At the time of this survey, the liver transplant service did not have a formal transition process. In order to establish an effective transition clinic, we wanted to assess patient needs and perspectives. We asked the patients who had transferred from the Children’s Hospital to the adult services what they felt were the important components to make the transition to adult services smoother and of higher utility. More than half of the survey respondents were the parents. The difference between the suggestions and perceptions of patients and parents was striking. Education about the disease, transition process, insurance, and medications were all deemed extremely important by the parents but by only about quarter of the patients. About half of the patients did feel they needed to be educated about their disease with emphasis on the total body care (Table 1).

When asked about how parents and patients could be better prepared to ensure a smooth transition, a majority of the patients and the parents agreed on one thing: patients needed to be “let go” and empowered in order to assume self-care and independence. 25% of the patients felt that parents needed to be “less” involved in the care of the patients and very few of the parents and patients (10% and 16%, resp.) felt that there needed to be more involvement of the parents. About 50% of the patients felt that they should receive fewer reminders about their healthcare regimen and that the parent should trust them to be capable of self-care (Table 2).

Most parents felt that a parent support group would help them in learning how to empower their children and let them assume independent care, which can be incredibly difficult after several years of taking care of a child with a chronic illness (Table 2). The parents also reported that they would have preferred earlier education about the adult facilities, rather than information at the time of transfer.

It was interesting to note that one-third of the patients/parents felt that repeated reminders should not be given and were actually counterproductive to a good outcome. Of concern was the fact that there was a lack of interest reported from both the patients and parents with regard to education about insurance and what to do in the face of loss of insurance (Table 3).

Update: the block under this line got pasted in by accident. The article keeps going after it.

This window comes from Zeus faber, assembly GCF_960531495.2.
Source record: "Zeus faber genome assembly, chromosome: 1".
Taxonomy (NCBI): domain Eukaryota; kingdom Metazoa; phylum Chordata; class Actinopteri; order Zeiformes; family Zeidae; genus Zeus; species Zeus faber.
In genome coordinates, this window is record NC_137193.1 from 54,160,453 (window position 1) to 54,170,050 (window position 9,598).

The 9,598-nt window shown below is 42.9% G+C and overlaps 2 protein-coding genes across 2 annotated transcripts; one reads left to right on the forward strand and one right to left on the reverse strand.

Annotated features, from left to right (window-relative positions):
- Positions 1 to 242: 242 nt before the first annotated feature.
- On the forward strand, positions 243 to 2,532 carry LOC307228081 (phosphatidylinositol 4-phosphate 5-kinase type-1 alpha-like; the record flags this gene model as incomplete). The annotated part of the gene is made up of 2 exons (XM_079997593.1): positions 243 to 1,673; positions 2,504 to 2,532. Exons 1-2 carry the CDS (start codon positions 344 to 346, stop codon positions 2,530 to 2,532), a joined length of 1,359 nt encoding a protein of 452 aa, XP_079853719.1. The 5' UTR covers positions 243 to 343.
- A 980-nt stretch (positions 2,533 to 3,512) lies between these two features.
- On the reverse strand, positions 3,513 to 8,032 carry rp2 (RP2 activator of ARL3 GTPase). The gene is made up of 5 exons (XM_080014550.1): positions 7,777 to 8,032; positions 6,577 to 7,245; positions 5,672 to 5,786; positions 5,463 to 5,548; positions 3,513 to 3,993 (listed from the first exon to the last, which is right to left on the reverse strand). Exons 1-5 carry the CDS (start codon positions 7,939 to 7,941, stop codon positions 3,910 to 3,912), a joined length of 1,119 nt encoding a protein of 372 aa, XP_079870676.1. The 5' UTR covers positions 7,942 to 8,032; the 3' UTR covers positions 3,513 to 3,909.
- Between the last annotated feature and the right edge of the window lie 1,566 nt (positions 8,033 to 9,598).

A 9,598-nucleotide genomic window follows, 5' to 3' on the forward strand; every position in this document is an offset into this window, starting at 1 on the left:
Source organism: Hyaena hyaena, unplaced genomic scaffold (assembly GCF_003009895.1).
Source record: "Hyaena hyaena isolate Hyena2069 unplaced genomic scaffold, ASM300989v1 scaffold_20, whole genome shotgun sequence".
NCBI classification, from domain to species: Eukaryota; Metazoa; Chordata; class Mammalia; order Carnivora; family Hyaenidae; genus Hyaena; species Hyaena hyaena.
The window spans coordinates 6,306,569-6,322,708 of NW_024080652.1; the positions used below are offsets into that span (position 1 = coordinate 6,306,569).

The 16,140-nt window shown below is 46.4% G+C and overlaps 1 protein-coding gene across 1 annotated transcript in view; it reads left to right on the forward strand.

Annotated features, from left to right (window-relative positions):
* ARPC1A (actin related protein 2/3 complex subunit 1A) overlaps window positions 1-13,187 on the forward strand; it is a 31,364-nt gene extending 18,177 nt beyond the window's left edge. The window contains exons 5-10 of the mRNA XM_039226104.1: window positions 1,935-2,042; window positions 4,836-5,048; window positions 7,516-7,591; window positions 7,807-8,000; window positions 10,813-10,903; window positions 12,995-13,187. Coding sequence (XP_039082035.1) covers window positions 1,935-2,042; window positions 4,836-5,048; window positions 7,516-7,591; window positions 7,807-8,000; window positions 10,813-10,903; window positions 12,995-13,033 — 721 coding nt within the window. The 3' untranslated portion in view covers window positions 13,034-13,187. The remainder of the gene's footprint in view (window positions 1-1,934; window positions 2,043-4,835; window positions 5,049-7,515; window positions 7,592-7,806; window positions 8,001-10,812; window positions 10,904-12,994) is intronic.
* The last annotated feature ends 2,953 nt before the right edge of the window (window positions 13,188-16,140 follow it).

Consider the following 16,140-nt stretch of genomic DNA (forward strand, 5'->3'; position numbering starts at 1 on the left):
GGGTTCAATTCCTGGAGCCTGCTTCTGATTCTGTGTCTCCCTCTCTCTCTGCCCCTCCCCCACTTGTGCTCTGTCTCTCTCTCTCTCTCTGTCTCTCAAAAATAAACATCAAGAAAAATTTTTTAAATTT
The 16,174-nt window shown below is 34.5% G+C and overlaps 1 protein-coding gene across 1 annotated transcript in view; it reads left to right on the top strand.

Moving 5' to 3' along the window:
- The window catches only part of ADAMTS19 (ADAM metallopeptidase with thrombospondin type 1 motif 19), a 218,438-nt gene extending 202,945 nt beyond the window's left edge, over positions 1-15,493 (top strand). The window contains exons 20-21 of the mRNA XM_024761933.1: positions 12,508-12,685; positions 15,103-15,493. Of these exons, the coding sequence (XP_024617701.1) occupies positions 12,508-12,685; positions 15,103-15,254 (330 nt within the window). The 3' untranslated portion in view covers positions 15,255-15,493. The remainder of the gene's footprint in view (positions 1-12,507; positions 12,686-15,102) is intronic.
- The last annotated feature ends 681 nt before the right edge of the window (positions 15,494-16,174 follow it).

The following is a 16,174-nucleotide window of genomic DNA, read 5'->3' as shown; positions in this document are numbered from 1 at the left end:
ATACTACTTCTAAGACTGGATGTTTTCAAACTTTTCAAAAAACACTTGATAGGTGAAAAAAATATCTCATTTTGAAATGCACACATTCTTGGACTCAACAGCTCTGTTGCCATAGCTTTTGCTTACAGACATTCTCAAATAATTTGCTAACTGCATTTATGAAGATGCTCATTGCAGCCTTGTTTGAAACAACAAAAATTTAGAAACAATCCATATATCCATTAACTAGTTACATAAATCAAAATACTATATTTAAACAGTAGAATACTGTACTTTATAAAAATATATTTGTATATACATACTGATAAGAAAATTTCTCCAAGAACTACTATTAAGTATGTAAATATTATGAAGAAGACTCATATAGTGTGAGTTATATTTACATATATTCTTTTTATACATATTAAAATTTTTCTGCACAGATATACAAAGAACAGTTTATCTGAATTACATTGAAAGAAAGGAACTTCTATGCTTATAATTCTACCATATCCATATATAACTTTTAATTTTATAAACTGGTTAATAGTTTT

4. Discussion

Liver transplantation is now an accepted treatment for several end stage liver diseases. The survival rate of patients with pediatric transplantation is at an all-time high as the posttransplantation five-year graft/survival rate for pediatric liver transplant recipients currently ranges from 67% to 82% [2, 3, 13, 14]. However, it is also clear by UNOS data that graft loss increases dramatically from ages of 16–30 years [1517]. Since most pediatric and adult centers operate in their own freestanding hospitals, the process of transfer from pediatric to adult services has been deemed as one of the primary reasons for this graft loss [9, 10, 17]. Adolescents have not been prepared for or are unable to maneuver the demands of the adult healthcare system and hence find themselves lost in the maze leading to increased noncompliance, nonadherence, and eventual graft loss [18].

Our study set out to evaluate patient and parent perspectives of the transfer process in order to determine the key factors, which were critical to the establishment of a successful transition program. We wanted to assess this process from the patients’ and parents’ viewpoint, instead of exclusively basing it on what was deemed important by caregivers. This study provided us with some interesting perspectives, which enabled us to institute key components in the structure of our transition clinics, details of which are discussed below. These insights have applicability to all transition clinics catering to children with a wide variety of chronic diseases.

Most care providers worldwide attempt to provide enough medication refills to the patients prior to transfer [19]. In this study, we found that there was still a significant number who ran out of their medications and did not attempt to refill their prescription, which can be detrimental to the overall health outcomes. Similarly, since graft loss is high during this stressful time of transition, at the time of transfer, it was best to conduct more frequent labs, with the first labs and clinic visit being within one month of transfer, at the adult center [1]. Most of our patients did not make the first contact with the adult services until after 3 months of transfer, with a quarter of patients waiting more than 6–12 months, during which they had emergency room visits. This resulted in a “limbo period” in which the patients were technically “not owned” by any service and were not under the care of any provider, as is evident by the rejection episodes and graft dysfunction. This is a critical period and underlines the importance of instituting measures to bridge this gap.

In addition, clinic appointments for the adult care facility are best scheduled prior to transfer since a percentage of patients are likely to show up in the emergency room in critical condition. However, this does not always solve the problem, as it has been reported that patients do not show up for appointments even if they are scheduled beforehand [6, 9, 10, 20]. In order to alleviate some of the anxiety associated with the first visit, we have instituted joint clinics with the adult care providers with the goal that this will alleviate anxiety associated with the first visit and hence encourage the patient to be compliant and work towards building a relationship new care team.